If inmates are kept further away, their loved ones are less likely to visit — which can detract from an inmate’s rehabiliation.

“It’s very important to the families of Western North Carolina, whose family members are incarcerated, that they be closer to home,” said Queen.

If Hazelwood were to close, it might be harder to place its employees in equally well-paying jobs close to home — another reason the prison may have fared better than the others.

“These other prisons that we closed, we had facilities close at hand that employees could be transferred to and keep jobs,” said Snow. “Here, we would have had a harder time transferring employees to equal jobs. That was one of the things that was very important — we would have lost about 50 positions.”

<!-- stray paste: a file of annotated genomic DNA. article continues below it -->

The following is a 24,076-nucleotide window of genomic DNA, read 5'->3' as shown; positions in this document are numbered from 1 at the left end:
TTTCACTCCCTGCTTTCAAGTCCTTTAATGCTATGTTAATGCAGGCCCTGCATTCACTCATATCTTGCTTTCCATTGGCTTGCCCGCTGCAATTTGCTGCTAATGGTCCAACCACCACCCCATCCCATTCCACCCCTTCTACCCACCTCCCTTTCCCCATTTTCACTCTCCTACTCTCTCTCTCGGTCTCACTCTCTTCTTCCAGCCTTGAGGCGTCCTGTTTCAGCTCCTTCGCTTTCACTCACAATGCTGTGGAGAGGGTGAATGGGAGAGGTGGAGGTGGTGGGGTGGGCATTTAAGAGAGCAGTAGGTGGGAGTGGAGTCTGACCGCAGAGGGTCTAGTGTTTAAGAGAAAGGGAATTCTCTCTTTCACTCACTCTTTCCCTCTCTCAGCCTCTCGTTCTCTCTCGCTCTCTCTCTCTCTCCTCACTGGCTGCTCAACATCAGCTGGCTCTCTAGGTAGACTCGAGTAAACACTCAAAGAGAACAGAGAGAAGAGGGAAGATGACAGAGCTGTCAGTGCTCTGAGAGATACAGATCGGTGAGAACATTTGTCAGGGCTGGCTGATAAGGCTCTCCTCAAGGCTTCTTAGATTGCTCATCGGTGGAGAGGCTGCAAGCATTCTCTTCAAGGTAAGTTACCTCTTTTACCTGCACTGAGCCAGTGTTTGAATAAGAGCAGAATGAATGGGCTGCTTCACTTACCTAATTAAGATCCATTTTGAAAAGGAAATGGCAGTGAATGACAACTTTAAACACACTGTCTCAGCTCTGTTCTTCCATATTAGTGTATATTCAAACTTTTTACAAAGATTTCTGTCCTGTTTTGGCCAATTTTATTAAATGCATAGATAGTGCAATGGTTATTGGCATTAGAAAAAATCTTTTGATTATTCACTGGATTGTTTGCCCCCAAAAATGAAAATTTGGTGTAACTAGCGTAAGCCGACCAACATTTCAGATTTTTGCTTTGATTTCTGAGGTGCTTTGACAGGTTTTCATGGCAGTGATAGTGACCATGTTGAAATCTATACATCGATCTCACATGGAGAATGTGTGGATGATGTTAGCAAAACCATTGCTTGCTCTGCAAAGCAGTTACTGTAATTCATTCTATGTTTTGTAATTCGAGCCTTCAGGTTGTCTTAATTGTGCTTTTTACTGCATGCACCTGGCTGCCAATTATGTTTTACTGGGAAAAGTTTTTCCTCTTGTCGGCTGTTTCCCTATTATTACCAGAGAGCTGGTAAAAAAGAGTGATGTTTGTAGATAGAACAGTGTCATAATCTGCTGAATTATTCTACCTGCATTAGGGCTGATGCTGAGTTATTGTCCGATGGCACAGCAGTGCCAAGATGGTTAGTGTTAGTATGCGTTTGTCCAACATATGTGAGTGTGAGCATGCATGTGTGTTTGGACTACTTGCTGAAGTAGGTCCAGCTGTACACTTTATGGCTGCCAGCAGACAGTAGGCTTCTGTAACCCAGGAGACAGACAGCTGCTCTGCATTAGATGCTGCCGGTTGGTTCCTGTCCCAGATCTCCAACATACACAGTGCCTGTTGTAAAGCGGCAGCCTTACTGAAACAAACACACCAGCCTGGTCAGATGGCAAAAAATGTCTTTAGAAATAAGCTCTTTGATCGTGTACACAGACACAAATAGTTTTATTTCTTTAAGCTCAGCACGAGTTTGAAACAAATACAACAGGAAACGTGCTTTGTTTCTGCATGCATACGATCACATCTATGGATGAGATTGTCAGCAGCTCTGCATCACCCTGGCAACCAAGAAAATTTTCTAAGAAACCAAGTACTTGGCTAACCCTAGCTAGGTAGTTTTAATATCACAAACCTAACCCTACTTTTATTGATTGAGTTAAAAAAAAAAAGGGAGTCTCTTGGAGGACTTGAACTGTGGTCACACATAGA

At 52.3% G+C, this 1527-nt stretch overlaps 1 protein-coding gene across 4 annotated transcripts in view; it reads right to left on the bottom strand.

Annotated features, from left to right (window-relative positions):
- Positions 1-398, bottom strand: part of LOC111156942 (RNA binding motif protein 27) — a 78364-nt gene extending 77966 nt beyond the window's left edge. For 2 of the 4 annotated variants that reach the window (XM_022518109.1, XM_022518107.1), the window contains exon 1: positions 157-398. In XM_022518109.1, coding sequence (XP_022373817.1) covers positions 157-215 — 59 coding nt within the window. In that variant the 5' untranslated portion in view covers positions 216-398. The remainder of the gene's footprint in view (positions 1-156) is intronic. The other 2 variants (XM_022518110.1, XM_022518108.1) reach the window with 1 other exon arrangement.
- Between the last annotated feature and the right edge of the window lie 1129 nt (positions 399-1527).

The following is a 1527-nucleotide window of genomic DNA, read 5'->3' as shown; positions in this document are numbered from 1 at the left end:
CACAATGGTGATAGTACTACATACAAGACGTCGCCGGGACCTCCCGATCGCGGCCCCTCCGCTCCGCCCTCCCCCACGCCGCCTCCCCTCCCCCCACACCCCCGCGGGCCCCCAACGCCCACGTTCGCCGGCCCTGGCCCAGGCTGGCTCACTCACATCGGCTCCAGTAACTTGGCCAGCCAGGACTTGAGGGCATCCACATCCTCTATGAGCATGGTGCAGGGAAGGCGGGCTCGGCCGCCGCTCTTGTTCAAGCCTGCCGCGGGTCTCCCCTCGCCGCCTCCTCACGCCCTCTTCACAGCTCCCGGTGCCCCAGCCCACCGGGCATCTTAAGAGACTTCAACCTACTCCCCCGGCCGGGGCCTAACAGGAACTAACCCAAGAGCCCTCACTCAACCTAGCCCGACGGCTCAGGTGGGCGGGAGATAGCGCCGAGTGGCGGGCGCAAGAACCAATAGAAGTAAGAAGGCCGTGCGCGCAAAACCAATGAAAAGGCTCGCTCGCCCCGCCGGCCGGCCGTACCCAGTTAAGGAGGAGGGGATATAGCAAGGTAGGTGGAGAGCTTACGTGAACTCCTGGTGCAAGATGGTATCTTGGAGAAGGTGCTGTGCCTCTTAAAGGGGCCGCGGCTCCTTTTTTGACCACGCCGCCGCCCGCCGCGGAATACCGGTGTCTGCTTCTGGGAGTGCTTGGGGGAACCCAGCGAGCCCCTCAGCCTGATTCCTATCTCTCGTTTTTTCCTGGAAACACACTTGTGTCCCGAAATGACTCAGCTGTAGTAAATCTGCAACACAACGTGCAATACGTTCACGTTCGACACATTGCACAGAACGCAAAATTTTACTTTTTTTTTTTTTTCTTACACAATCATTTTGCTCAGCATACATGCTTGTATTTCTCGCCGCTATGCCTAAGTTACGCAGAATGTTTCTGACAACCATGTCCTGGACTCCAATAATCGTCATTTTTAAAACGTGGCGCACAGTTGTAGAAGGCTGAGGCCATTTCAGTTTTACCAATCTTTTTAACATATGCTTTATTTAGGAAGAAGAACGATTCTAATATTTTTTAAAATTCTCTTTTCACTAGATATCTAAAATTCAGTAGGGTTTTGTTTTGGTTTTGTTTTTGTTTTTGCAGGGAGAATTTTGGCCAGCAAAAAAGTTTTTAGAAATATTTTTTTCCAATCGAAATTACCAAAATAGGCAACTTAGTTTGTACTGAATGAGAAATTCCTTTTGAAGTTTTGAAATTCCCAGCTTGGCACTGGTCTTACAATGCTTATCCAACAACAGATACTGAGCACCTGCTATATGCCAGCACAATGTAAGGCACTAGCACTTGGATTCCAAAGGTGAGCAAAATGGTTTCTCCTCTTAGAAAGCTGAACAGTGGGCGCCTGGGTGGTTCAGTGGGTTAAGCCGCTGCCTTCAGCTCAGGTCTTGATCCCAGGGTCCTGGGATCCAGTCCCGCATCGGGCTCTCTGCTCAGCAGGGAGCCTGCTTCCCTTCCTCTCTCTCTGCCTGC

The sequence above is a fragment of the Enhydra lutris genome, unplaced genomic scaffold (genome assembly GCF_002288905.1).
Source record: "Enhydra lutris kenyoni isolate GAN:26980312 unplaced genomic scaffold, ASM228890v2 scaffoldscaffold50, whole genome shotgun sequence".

Local government officials have advocated on behalf of the prison, largely due to the amount of work detail the inmates provide to the surrounding community. The inmates pick up trash on the highways and performance maintenance to schools.

“It’s very important for the services that these minimum security prisoners deliver, helping governments do chores and tasks around Western North Carolina,” said Queen.

Snow said he received letters from county commissioners and school board members telling him how important the prison was to them. The Haywood County Commissioners even passed a resolution asking, “Who’s going to keep the highways clean if the Haywood Correctional Center closes?”

Snow also said the prison may also have survived cuts because of its rather good condition.

“It’s in good shape, considering its age,” Snow said.

But Queen stresses that saving the prison this time around is simply buying time and is only a temporary solution. Eventaully, the facility will have to be replaced.